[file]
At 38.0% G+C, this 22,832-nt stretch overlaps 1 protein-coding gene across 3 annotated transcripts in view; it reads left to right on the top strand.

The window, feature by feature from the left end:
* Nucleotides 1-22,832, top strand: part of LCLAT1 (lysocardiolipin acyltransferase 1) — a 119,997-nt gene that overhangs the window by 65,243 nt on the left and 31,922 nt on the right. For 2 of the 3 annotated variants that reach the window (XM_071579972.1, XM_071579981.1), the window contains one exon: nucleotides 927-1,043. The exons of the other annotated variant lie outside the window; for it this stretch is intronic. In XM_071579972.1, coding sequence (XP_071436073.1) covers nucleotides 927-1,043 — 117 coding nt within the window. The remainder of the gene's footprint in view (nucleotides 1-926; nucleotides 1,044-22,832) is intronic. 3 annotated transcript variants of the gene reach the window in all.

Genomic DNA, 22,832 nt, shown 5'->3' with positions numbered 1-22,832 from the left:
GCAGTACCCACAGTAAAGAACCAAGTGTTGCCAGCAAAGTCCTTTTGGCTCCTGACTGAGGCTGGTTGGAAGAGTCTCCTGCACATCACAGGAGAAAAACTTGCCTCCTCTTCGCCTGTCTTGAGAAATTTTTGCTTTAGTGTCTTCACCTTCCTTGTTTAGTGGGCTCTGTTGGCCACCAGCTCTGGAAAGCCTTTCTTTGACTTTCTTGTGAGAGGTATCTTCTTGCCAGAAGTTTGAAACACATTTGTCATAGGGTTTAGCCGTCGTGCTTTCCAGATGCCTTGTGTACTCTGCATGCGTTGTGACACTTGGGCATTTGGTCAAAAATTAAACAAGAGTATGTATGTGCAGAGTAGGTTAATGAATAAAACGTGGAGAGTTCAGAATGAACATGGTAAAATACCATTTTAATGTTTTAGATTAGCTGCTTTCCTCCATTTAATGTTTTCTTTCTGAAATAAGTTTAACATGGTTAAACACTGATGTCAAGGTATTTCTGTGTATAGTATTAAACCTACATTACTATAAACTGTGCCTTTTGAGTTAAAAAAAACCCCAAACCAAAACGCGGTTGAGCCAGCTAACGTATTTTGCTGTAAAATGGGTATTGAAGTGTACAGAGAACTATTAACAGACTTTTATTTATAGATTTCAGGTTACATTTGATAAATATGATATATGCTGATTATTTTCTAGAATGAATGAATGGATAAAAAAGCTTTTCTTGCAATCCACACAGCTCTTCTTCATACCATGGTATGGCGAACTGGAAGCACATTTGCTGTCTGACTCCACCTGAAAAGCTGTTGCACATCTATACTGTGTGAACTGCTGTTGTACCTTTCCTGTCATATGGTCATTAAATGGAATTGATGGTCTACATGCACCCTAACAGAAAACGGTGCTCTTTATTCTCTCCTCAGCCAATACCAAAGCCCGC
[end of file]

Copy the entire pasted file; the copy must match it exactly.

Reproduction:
At 38.0% G+C, this 22,832-nt stretch overlaps 1 protein-coding gene across 3 annotated transcripts in view; it reads left to right on the top strand.

The window, feature by feature from the left end:
* Nucleotides 1-22,832, top strand: part of LCLAT1 (lysocardiolipin acyltransferase 1) — a 119,997-nt gene that overhangs the window by 65,243 nt on the left and 31,922 nt on the right. For 2 of the 3 annotated variants that reach the window (XM_071579972.1, XM_071579981.1), the window contains one exon: nucleotides 927-1,043. The exons of the other annotated variant lie outside the window; for it this stretch is intronic. In XM_071579972.1, coding sequence (XP_071436073.1) covers nucleotides 927-1,043 — 117 coding nt within the window. The remainder of the gene's footprint in view (nucleotides 1-926; nucleotides 1,044-22,832) is intronic. 3 annotated transcript variants of the gene reach the window in all.

Genomic DNA, 22,832 nt, shown 5'->3' with positions numbered 1-22,832 from the left:
GCAGTACCCACAGTAAAGAACCAAGTGTTGCCAGCAAAGTCCTTTTGGCTCCTGACTGAGGCTGGTTGGAAGAGTCTCCTGCACATCACAGGAGAAAAACTTGCCTCCTCTTCGCCTGTCTTGAGAAATTTTTGCTTTAGTGTCTTCACCTTCCTTGTTTAGTGGGCTCTGTTGGCCACCAGCTCTGGAAAGCCTTTCTTTGACTTTCTTGTGAGAGGTATCTTCTTGCCAGAAGTTTGAAACACATTTGTCATAGGGTTTAGCCGTCGTGCTTTCCAGATGCCTTGTGTACTCTGCATGCGTTGTGACACTTGGGCATTTGGTCAAAAATTAAACAAGAGTATGTATGTGCAGAGTAGGTTAATGAATAAAACGTGGAGAGTTCAGAATGAACATGGTAAAATACCATTTTAATGTTTTAGATTAGCTGCTTTCCTCCATTTAATGTTTTCTTTCTGAAATAAGTTTAACATGGTTAAACACTGATGTCAAGGTATTTCTGTGTATAGTATTAAACCTACATTACTATAAACTGTGCCTTTTGAGTTAAAAAAAACCCCAAACCAAAACGCGGTTGAGCCAGCTAACGTATTTTGCTGTAAAATGGGTATTGAAGTGTACAGAGAACTATTAACAGACTTTTATTTATAGATTTCAGGTTACATTTGATAAATATGATATATGCTGATTATTTTCTAGAATGAATGAATGGATAAAAAAGCTTTTCTTGCAATCCACACAGCTCTTCTTCATACCATGGTATGGCGAACTGGAAGCACATTTGCTGTCTGACTCCACCTGAAAAGCTGTTGCACATCTATACTGTGTGAACTGCTGTTGTACCTTTCCTGTCATATGGTCATTAAATGGAATTGATGGTCTACATGCACCCTAACAGAAAACGGTGCTCTTTATTCTCTCCTCAGCCAATACCAAAGCCCGC